How consumers can leverage change, even in the face of tragedy – by Gerry Chidiac (Troy Media – November 23, 2017)

The extraction and black-market sale of gold, tantalum, tin and tungsten (used in our cellphones and other electronics) fuel the war in the DRC

As the Christmas season approaches, it’s important to be aware of the power we hold in how we spend our money.

As consumers, we invest in products we believe will serve us best. Companies may try to hide information about their products but eventually the truth comes out. Consumer advocacy is powerful in a free-market economy and we’ve all benefited.

American lawyer Ralph Nader, for example, took on the auto industry in the 1960s over the safety of their vehicles. Most buyers were unaware of the often deadly flaws in the products they were buying. This changed as Nader’s movement reached public consciousness. Since then, carmakers have competed to produce the best and safest vehicles possible, because that’s what consumers demand.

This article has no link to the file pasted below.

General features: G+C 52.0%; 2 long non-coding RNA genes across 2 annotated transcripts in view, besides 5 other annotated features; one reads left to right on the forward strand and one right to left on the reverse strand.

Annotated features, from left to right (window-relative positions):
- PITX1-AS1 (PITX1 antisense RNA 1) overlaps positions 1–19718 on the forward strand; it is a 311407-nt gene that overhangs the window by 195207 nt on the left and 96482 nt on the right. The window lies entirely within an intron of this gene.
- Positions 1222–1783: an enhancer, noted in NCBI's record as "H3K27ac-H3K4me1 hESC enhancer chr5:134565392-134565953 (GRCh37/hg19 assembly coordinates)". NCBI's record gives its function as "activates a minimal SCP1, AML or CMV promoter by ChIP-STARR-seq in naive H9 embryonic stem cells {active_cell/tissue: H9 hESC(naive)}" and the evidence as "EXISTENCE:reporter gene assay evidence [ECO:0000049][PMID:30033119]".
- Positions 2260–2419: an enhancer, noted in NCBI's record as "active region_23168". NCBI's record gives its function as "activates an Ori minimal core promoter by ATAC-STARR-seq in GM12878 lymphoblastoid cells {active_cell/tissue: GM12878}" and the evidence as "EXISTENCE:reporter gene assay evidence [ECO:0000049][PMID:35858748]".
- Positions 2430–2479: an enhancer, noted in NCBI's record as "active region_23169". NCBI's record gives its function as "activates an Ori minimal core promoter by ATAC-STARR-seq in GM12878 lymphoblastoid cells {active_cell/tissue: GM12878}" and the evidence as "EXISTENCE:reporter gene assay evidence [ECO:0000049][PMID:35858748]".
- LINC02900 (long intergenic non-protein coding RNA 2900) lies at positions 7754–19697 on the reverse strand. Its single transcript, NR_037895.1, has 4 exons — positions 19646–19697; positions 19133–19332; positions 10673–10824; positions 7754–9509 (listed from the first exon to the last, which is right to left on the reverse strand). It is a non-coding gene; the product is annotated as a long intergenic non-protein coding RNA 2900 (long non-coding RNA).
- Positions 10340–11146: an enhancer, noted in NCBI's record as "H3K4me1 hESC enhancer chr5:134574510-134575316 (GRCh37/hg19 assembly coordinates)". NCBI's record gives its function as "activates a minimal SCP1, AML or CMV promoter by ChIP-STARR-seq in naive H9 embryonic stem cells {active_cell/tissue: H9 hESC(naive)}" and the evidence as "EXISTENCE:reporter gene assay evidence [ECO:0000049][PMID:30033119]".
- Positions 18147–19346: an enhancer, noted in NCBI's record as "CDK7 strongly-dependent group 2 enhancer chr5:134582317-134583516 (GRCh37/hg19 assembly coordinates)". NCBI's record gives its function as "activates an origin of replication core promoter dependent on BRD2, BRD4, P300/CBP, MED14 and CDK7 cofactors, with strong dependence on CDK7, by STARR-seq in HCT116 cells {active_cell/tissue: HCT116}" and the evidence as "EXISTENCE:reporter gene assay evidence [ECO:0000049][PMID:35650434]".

In the 1990s, the world was alerted to the civil wars in Sierra Leone and Liberia, and how the illegal trade of diamonds contributed to the suffering. People of conscience wanted to feel good about the beautiful engagement rings they were giving and receiving. They insisted the diamond industry regulate itself to give consumers assurance they weren’t fuelling a deadly conflict.

The demand for “blood diamonds” shrank and warlords in these countries lost the funds to continue fighting. While this movement was not without its flaws, the international attention aided in establishing peace in the region.

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